ACT1.11.9

Age Profile

Age Profile (% Share)

Source: Based on ABS Census 2016, Customised Report. Age profile of workers in this job compared to the all jobs average.
Age BracketPanelbeatersAll Jobs AverageAll Jobs Average
15-195.3-5.05.0
20-2410.4-9.39.3
25-3420.0-22.922.9
35-4422.3-22.022.0
45-5423.1-21.621.6
55-599.3-9.09.0
60-646.1-6.06.0
65 and Over3.4-4.24.2

Education Level

Highest Level of Education (% Share)

Source: ABS Census 2016, Customised Report. Highest qualification completed by workers in this job (in any field of study). Qualifications needed by new workers might be different from the qualifications of workers already in the job.
Type of QualificationPanelbeatersAll Jobs AverageAll Jobs Average
Post Graduate/Graduate Diploma or Graduate Certificate0.1-10.110.1
Bachelor degree0.8-21.821.8
Advanced Diploma/Diploma1.6-11.611.6
Certificate III/IV78.9-21.121.1
Year 126.3-18.118.1
Year 112.7-4.84.8
Year 10 and below9.6-12.512.5

Either extensive experience or an apprenticeship in automotive body repair technology or another relevant panel beating course is needed to work as a Panelbeater.

Checks, licences and tickets

You may need:

  • licence to undertake vehicle repair work from your relevant state or territory authority

Thinking about study or training?

Before starting a course, check it will provide you with the skills and qualifications you need.

  • Compare Vocational Education and Training (VET) courses, providers and student outcomes on the My Skills website.
  • You might be interested in Automotive Retail, Service and Repair and Automotive Manufacturing Sector VET training pathways on the AAPathways website.

Or check out related courses on Job Outlook.

Useful links and resources


The course listings on this page are provided by Good Education Group.

Employers look for Panelbeaters who are reliable, trustworthy and responsible.

Filter Skills & Knowledge

Knowledge

These are important topics, subjects or knowledge areas.

  1. Mechanical

    62% Skill level

    Machines and tools, including their designs, uses, repair, and maintenance.

  2. Chemistry

    49% Skill level

    Chemical composition, structure, and properties. How chemicals are made, used, mixed, and can change.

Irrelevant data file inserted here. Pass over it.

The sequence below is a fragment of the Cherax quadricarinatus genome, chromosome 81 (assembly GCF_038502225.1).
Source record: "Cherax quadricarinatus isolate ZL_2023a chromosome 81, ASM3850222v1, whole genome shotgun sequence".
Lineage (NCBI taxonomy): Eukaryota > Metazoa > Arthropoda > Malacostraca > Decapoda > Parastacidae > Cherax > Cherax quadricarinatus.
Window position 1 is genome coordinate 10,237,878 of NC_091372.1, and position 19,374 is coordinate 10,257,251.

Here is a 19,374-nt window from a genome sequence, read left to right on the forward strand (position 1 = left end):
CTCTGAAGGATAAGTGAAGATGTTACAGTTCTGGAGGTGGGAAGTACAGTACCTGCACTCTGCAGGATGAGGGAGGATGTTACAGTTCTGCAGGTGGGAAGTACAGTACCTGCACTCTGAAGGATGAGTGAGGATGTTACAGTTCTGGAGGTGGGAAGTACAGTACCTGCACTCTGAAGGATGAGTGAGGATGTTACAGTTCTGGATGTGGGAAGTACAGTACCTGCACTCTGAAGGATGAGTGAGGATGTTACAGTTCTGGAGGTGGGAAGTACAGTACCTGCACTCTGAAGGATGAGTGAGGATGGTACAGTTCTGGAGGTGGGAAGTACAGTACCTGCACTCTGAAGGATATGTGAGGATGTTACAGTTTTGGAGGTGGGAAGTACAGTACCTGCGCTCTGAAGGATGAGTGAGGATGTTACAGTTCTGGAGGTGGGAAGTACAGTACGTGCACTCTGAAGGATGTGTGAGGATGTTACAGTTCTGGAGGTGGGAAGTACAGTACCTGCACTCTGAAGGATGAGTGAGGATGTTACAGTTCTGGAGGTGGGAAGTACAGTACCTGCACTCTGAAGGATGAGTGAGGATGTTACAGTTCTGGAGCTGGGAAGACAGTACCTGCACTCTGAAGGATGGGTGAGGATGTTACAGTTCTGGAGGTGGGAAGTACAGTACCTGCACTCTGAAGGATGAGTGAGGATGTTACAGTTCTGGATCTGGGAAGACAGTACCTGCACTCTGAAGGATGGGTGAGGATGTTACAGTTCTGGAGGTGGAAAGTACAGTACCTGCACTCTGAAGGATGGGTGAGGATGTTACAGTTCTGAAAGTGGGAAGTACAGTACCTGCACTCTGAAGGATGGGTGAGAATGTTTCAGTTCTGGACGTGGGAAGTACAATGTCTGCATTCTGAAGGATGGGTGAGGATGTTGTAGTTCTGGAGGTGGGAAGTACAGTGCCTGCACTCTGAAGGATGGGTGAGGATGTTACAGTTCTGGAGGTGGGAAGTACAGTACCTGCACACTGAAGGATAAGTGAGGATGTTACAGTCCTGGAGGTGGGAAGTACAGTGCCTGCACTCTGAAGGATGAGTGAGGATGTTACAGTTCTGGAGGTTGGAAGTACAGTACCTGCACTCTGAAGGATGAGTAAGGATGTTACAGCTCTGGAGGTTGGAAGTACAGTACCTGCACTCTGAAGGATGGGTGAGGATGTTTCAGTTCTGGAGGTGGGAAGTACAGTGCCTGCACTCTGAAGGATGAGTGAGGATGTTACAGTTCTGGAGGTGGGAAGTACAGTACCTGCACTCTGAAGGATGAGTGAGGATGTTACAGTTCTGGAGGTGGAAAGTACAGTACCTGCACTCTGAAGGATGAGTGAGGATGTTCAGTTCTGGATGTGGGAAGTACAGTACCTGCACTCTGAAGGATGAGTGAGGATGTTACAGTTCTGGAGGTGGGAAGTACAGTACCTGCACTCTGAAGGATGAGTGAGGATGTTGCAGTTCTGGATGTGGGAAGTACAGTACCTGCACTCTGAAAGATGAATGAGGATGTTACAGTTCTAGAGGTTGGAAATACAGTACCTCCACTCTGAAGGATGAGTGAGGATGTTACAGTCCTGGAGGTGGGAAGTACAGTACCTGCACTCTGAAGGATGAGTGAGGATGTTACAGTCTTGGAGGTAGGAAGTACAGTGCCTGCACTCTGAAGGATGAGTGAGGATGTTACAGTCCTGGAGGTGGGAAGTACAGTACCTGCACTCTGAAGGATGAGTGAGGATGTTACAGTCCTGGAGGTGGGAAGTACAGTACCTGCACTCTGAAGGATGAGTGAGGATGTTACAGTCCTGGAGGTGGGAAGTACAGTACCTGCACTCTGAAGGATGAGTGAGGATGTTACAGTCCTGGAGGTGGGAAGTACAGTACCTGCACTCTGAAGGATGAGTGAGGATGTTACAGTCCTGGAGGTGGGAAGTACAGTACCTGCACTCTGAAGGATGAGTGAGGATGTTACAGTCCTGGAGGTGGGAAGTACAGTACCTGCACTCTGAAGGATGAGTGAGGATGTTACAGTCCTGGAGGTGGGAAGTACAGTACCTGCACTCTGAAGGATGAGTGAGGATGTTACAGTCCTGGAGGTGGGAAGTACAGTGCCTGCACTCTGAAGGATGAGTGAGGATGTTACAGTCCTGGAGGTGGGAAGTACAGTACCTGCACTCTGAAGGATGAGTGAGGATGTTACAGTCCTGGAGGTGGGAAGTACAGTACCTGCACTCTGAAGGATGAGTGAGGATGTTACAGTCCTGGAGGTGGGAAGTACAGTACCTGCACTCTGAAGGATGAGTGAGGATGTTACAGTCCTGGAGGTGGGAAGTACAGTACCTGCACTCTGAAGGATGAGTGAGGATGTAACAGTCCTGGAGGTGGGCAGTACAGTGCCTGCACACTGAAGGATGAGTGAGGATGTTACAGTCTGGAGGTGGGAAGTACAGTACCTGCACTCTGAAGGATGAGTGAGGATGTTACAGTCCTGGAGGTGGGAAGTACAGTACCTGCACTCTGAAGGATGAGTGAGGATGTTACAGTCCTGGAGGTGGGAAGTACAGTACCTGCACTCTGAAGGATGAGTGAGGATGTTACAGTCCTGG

3. English language

    42% Skill level

    English language including the meaning and spelling of words, rules of composition, and grammar.

  4. Production and processing

    42% Skill level

    Raw materials, production processes, quality control, costs, and ways of making and distributing goods.

  5. Computers and electronics

    40% Skill level

    Circuit boards, processors, chips, electronic equipment, and computer hardware and software, including applications and programming.

Occupational Information Network
O*NET is a trademark of the U.S. Department of Labor, Employment and Training Administration.
The skills and importance ratings on this page are derived from the US Department of Labor O*NET Database Version 21.2, 49-3021.00 - Automotive Body and Related Repairers.

Learn about the daily activities, and physical and social demands faced by workers. Explore the values and work styles that workers rate as most important.

Filter Work Environment

Demands

The physical and social demands workers face most often are shown below.

  1. Using your hands to handle, control, or feel

    96% Important

    Spend time using your hands to handle, control, or feel objects, tools or controls.

  2. Being exact or accurate

    94% Important

    Be very exact or highly accurate.

  3. Spend time standing

    91% Important

    Spend time standing at work.

  4. Exposure to contaminants

    90% Important

    Be exposed to pollutants, gases, dust or odours.

  5. Wear common protective or safety equipment

    84% Important

    Wear equipment like safety shoes, glasses, gloves, hard hats or life jackets.

Occupational Information Network
O*NET is a trademark of the U.S. Department of Labor, Employment and Training Administration.
The skills and importance ratings on this page are derived from the US Department of Labor O*NET Database Version 21.2, 49-3021.00 - Automotive Body and Related Repairers.